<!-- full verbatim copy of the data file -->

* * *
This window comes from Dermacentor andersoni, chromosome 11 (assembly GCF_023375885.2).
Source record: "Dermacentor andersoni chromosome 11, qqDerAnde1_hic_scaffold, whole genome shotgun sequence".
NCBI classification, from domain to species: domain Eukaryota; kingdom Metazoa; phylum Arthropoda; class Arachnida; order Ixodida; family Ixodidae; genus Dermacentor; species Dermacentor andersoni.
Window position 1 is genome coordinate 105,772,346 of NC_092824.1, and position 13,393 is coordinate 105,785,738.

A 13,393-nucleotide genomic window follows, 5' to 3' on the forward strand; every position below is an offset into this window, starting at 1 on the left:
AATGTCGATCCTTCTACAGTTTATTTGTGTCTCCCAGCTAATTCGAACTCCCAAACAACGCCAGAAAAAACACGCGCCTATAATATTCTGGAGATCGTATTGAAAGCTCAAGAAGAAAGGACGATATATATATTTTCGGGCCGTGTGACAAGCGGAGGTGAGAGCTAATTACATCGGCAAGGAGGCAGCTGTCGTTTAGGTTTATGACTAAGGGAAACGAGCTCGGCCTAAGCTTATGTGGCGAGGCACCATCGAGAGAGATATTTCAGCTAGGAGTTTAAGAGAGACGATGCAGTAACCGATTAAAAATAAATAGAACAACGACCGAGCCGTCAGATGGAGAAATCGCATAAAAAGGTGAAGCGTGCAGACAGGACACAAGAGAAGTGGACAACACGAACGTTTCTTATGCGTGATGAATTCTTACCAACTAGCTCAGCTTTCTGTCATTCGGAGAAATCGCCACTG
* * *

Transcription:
This window comes from Dermacentor andersoni, chromosome 11 (assembly GCF_023375885.2).
Source record: "Dermacentor andersoni chromosome 11, qqDerAnde1_hic_scaffold, whole genome shotgun sequence".
NCBI classification, from domain to species: domain Eukaryota; kingdom Metazoa; phylum Arthropoda; class Arachnida; order Ixodida; family Ixodidae; genus Dermacentor; species Dermacentor andersoni.
Window position 1 is genome coordinate 105,772,346 of NC_092824.1, and position 13,393 is coordinate 105,785,738.

A 13,393-nucleotide genomic window follows, 5' to 3' on the forward strand; every position below is an offset into this window, starting at 1 on the left:
AATGTCGATCCTTCTACAGTTTATTTGTGTCTCCCAGCTAATTCGAACTCCCAAACAACGCCAGAAAAAACACGCGCCTATAATATTCTGGAGATCGTATTGAAAGCTCAAGAAGAAAGGACGATATATATATTTTCGGGCCGTGTGACAAGCGGAGGTGAGAGCTAATTACATCGGCAAGGAGGCAGCTGTCGTTTAGGTTTATGACTAAGGGAAACGAGCTCGGCCTAAGCTTATGTGGCGAGGCACCATCGAGAGAGATATTTCAGCTAGGAGTTTAAGAGAGACGATGCAGTAACCGATTAAAAATAAATAGAACAACGACCGAGCCGTCAGATGGAGAAATCGCATAAAAAGGTGAAGCGTGCAGACAGGACACAAGAGAAGTGGACAACACGAACGTTTCTTATGCGTGATGAATTCTTACCAACTAGCTCAGCTTTCTGTCATTCGGAGAAATCGCCACTG